Here is an example to show how busy kids in China are. I don’t think this is common even in China, but it’s something I witnessed while I was visiting my parents in China last summer.

One of my cousins has a daughter in high school. Every day my cousin drives to school to bring her daughter home cooked meal for lunch. Then late afternoon she drives to school to pick her daughter up. The girl eats her dinner in the car to save time. So once she gets home, she can focus on doing her homework for several hours. No time is wasted on eating dinner at home.

For Americans, this may sound like crazy, because here we are living in a totally different culture.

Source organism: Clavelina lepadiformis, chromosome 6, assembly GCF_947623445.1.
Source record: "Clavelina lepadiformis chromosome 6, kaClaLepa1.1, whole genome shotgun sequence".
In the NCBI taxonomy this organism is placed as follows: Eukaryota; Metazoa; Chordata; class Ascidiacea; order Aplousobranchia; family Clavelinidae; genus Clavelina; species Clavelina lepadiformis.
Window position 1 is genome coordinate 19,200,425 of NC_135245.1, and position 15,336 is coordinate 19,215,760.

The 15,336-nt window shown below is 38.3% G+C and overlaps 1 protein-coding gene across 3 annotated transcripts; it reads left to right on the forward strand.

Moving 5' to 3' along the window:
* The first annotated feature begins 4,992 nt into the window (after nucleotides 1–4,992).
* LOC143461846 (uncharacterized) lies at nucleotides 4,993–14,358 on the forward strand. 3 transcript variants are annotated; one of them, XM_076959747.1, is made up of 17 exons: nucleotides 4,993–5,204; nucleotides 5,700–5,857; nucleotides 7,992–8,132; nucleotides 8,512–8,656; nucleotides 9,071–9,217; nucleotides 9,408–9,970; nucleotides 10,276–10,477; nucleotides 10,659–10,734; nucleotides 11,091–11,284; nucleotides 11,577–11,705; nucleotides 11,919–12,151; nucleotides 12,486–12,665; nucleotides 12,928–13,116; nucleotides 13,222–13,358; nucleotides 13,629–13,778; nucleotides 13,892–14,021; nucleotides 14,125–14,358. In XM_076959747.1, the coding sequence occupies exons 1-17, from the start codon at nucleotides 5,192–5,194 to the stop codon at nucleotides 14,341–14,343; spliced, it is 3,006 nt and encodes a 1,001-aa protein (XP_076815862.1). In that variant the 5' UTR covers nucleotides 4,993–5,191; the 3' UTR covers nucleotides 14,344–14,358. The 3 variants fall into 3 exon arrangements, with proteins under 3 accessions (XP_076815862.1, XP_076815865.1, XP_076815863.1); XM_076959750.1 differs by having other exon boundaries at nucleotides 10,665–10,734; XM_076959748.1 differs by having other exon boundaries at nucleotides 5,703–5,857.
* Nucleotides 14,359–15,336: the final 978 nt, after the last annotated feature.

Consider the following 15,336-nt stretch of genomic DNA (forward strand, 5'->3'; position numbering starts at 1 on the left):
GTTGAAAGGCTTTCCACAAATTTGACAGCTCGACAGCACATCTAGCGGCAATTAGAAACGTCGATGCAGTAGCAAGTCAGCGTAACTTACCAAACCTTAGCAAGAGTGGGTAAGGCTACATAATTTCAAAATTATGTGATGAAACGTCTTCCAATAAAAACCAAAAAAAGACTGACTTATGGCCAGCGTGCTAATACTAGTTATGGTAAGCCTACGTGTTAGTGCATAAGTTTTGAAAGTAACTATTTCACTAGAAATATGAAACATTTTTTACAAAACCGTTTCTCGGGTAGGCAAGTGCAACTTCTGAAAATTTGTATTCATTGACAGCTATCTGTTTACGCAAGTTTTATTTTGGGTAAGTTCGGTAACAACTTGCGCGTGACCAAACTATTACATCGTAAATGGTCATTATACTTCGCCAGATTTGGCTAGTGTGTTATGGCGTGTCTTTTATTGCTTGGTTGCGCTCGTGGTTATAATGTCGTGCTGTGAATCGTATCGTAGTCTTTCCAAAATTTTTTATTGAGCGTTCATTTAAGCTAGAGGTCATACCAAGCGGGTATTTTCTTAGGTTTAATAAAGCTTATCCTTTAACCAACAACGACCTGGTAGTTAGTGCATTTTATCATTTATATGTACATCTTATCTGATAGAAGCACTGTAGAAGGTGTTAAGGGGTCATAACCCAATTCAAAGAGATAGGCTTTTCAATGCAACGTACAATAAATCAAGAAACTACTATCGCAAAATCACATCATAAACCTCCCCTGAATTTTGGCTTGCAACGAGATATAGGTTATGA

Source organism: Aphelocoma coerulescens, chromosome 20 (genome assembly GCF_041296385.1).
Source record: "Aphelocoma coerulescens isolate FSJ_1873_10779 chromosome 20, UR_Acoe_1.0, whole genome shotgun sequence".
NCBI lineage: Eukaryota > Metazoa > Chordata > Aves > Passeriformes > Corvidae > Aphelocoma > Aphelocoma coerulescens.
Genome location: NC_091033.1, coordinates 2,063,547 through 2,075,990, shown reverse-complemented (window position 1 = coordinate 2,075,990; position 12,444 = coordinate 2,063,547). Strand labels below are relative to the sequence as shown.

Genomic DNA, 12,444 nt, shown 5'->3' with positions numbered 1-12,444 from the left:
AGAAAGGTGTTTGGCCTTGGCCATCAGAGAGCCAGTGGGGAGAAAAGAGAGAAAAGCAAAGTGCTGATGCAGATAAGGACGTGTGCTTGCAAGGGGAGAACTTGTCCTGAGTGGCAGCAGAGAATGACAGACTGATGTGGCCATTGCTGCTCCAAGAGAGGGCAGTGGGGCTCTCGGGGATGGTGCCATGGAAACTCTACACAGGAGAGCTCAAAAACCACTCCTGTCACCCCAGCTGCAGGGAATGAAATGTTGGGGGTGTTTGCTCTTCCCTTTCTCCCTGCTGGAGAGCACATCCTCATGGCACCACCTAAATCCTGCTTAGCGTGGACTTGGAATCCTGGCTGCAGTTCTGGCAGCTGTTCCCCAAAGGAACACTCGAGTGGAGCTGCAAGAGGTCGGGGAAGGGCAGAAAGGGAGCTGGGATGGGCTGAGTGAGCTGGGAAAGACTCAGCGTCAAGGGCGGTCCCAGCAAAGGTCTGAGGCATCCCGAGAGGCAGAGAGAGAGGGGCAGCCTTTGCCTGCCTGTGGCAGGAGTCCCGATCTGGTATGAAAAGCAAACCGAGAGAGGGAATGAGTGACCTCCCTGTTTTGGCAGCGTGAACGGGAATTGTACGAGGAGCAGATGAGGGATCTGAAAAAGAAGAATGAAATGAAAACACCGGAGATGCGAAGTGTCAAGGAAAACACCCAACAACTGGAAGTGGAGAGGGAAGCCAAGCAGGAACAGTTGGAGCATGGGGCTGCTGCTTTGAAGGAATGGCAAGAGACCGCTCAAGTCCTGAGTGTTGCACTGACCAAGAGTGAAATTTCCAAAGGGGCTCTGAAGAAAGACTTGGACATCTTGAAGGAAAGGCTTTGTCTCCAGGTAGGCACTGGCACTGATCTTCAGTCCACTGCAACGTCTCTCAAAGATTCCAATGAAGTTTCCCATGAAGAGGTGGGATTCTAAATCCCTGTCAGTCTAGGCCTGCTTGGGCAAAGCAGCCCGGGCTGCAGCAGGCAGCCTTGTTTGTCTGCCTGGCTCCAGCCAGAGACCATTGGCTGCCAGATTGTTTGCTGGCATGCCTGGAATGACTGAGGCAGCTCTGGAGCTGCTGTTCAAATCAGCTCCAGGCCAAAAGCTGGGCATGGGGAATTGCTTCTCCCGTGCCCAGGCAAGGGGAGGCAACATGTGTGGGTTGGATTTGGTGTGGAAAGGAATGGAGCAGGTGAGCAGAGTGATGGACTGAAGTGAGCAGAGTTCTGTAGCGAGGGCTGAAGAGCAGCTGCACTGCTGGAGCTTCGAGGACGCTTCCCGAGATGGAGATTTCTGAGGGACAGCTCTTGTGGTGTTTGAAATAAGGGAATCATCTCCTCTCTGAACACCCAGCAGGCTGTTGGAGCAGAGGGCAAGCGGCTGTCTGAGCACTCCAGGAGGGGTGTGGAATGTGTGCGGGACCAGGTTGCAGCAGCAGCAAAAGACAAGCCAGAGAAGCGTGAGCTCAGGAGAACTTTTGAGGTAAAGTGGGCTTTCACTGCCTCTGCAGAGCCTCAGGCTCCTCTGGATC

My kids don’t have much homework to do. When I ask them: “Do you have homework today?” Most times their response is either: “No” or “Yes, but I have already finished it in school.”

What an easy school life they have here.

I wish there is a middle ground between these two sides of spectrum. American schools need to be more challenging, especially for the G&T kids, while in China, they need to loose up a little bit and give kids some room for breathing.

Below is an article I wrote for my Woodbury Bulletin column in 2007.

The sorry state of gifted education

Recently I became interested in learning about gifted education. What I have read so far was surprising, partly because I didn’t grow up here and am not familiar with America’s education system. I feel dismayed by what Jan & Bob Davidson called “the sorry state of gifted education.”